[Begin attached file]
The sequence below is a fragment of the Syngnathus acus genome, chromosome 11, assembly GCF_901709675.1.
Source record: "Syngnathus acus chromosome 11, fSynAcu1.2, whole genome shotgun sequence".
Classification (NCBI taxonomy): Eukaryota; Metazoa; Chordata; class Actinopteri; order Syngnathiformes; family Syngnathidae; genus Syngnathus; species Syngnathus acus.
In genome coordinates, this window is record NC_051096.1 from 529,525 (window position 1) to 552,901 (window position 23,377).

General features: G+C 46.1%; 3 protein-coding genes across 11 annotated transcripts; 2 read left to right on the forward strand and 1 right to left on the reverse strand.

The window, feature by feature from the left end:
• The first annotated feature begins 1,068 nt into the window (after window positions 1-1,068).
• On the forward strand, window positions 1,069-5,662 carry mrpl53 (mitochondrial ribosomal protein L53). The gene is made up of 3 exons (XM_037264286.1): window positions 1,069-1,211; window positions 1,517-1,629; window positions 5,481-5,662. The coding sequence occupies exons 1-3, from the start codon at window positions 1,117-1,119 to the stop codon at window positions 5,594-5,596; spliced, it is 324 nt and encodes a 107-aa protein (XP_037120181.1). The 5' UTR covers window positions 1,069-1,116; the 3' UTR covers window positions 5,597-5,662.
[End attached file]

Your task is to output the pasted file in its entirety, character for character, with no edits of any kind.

The sequence below is a fragment of the Syngnathus acus genome, chromosome 11, assembly GCF_901709675.1.
Source record: "Syngnathus acus chromosome 11, fSynAcu1.2, whole genome shotgun sequence".
Classification (NCBI taxonomy): Eukaryota; Metazoa; Chordata; class Actinopteri; order Syngnathiformes; family Syngnathidae; genus Syngnathus; species Syngnathus acus.
In genome coordinates, this window is record NC_051096.1 from 529,525 (window position 1) to 552,901 (window position 23,377).

General features: G+C 46.1%; 3 protein-coding genes across 11 annotated transcripts; 2 read left to right on the forward strand and 1 right to left on the reverse strand.

The window, feature by feature from the left end:
• The first annotated feature begins 1,068 nt into the window (after window positions 1-1,068).
• On the forward strand, window positions 1,069-5,662 carry mrpl53 (mitochondrial ribosomal protein L53). The gene is made up of 3 exons (XM_037264286.1): window positions 1,069-1,211; window positions 1,517-1,629; window positions 5,481-5,662. The coding sequence occupies exons 1-3, from the start codon at window positions 1,117-1,119 to the stop codon at window positions 5,594-5,596; spliced, it is 324 nt and encodes a 107-aa protein (XP_037120181.1). The 5' UTR covers window positions 1,069-1,116; the 3' UTR covers window positions 5,597-5,662.